History of Police Bike Patrol:
Over one hundred years ago, police departments routinely patrolled cities and towns by bicycle. The bike was tremendously popular only until the advent of the automobile. The bicycle then disappeared from policing. It wasn't until the late 1980's that the bicycle made a comeback. In 1988, Sergeant Paul Grady of the Seattle Police Department convinced his superiors that mountain bikes could be a viable patrol vehicle in the congested downtown area, waterfront parks, and market districts. Seattle believed that the bicycle could prove to be an invaluable tool. They were faced with problems such as vehicle congestion, vagrants, gang activity, purse snatchings, and auto burglaries. A solution to this problem seemed to be the mountain bike. It enabled officers to be mobile enough to respond quickly to calls for service with the ability to maneuver through gridlock traffic, congested sidewalks, and lots. It also enabled them to chase down fleeing suspects. Gradys implementation of the mountain bike soon led to the rest of the country's use the modern mountain bicycle. By late 1993, it was estimated that over 400 law enforcement agencies had some type of bike patrol program. Presently there is a vast group of agencies that use the mountain bike for patrol operations they are: City/Town Police
College Police Departments
Housing Police Departments
Federal Park, and Forest agencies
EMT Rescue Departments
US Secret Service
The establishment of the program can be achieved with the help of community policing funds. These funds have proved effective in helping departments get their program off the ground. The funds shall cover the cost of training, equipment, and uniforms.
Establishing A Program:
To implement a mountain bike unit for a police department you will need the support of Management. You will need a commitment from both management, and the officers who are selected to participate. Officers who a selected to participate in the unit should be in good physical condition, and able to pass a physical examination by a physician.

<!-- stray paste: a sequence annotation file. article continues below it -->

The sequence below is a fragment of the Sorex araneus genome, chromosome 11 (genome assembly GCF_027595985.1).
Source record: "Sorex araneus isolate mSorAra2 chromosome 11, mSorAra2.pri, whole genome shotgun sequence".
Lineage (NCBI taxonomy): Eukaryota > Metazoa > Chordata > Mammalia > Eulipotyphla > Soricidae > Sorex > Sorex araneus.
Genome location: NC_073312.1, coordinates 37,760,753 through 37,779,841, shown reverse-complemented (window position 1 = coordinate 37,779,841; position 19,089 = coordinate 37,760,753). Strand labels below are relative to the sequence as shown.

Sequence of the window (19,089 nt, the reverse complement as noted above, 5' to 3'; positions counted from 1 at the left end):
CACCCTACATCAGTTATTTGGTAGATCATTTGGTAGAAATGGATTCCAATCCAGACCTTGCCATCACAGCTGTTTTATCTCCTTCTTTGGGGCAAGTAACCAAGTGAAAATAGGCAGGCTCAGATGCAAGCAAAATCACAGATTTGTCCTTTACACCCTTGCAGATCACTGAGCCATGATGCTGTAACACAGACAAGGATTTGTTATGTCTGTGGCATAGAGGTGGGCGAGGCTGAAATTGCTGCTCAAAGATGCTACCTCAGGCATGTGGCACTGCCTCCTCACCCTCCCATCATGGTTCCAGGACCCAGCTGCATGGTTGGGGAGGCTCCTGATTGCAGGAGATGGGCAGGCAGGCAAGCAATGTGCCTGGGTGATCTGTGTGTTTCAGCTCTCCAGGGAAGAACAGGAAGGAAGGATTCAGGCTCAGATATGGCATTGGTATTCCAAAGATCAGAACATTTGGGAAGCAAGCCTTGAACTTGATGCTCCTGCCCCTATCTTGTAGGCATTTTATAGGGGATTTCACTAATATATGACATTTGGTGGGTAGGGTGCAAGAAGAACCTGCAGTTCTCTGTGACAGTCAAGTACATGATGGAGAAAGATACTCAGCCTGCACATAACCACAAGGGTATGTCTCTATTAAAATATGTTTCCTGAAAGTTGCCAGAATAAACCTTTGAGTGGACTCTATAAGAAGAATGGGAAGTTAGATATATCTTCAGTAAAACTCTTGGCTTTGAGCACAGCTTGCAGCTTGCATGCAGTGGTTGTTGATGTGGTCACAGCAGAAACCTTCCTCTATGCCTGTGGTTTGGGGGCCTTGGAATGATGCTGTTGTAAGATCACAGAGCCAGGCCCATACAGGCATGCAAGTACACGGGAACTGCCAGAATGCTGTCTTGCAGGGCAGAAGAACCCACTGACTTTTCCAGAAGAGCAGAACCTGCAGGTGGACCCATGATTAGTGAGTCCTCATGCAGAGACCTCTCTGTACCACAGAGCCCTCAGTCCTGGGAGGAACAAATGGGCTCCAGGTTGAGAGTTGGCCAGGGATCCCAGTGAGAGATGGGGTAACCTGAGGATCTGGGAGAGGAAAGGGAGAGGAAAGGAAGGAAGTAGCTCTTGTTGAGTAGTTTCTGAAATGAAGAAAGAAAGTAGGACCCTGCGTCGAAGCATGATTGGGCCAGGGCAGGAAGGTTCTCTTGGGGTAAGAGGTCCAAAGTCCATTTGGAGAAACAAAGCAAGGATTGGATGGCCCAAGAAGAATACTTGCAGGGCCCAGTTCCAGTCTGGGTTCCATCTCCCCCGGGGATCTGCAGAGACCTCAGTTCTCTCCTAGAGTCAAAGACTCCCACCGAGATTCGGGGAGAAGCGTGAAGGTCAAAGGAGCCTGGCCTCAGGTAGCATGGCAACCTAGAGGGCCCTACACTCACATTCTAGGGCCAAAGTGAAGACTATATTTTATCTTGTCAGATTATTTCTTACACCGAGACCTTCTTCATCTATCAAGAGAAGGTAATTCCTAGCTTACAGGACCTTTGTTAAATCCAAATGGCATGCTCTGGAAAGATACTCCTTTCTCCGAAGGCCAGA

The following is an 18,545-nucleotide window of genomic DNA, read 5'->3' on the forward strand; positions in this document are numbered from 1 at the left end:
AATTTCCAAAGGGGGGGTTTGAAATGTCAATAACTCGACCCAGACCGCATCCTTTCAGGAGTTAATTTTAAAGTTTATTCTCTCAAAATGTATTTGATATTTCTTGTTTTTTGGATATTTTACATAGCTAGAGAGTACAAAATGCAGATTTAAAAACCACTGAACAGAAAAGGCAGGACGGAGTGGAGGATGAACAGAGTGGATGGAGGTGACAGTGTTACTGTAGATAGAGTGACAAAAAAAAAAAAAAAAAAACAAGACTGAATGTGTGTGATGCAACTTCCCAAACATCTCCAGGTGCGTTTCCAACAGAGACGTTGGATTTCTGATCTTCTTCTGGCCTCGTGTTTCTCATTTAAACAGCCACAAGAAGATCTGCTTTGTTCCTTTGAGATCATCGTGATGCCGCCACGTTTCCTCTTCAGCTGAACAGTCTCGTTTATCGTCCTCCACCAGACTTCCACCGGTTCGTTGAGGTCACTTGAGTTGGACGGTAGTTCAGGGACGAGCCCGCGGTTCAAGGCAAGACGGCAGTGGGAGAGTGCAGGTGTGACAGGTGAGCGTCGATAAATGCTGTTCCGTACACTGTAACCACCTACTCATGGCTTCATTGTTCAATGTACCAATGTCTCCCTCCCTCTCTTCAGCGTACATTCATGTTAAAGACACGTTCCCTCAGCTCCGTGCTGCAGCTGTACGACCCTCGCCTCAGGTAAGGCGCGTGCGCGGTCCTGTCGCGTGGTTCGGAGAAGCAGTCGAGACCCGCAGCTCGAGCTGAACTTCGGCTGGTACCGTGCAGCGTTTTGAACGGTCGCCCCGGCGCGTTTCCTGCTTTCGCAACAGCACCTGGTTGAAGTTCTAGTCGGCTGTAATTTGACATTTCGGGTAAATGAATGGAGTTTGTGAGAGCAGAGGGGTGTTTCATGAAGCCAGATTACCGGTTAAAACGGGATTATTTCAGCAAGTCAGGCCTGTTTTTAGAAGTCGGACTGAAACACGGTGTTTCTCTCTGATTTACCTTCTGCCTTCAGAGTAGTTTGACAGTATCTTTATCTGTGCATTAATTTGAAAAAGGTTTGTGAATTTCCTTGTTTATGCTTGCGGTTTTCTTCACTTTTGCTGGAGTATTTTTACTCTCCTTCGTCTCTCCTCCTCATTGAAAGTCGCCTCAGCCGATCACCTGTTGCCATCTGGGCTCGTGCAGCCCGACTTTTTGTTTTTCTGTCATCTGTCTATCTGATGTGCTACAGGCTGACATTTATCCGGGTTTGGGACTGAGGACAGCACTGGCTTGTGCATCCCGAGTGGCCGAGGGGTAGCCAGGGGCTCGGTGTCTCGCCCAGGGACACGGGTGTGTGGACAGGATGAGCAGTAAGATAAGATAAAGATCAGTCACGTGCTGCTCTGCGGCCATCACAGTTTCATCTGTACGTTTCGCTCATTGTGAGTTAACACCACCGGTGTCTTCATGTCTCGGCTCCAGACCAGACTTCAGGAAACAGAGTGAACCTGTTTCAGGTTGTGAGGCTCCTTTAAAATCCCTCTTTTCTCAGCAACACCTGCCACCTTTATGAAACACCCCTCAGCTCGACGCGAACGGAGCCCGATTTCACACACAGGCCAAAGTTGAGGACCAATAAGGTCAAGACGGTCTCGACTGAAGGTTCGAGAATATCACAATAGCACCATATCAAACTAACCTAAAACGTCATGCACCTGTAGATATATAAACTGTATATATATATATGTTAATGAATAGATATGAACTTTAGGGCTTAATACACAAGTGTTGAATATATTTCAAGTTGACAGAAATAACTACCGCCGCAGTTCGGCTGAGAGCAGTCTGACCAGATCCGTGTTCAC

They should also have the ability to interact positively and work closely with the public.
They should also be self-motivated with a desire to develop and implement highly pro-active patrol tactics.
Officers should all be certified by COBWEB (cops on bikes with education for bicyclists)
They should be committed to a teamwork philosophy.
Have the ability to work independently and handle complex situations with little supervision.
Problem Oriented Patrols are accomplished by concerted and consistent enforcement in four steps. 1. Identification of problems and problem areas.
2. Developing alternatives to solve the problem.
3. Initiating corrective action.
4. Evaluating operational success.
Initially the objective is to identify problem areas, and groups. Develop intelligence on when, where, and how the problem is occurring. Reviewing calls for service, incident reports, interviewing and utilizing surveillance helps determine violation patterns.
Based on the information gathered in the first phase, a plan is developed using creative methods, and concentrated efforts to target the causes of the problem. An effective way of developing solutions is to hold a brainstorming session with field personnel. Develop a list of options, then evaluate each option for success potential. An action plan should be developed from this idea, utilizing patrol methods, which will be most efficient.
The third phase is implementation of the action plan. This may involve concentrated proactive enforcement activities in a particular problem area. Proactive...
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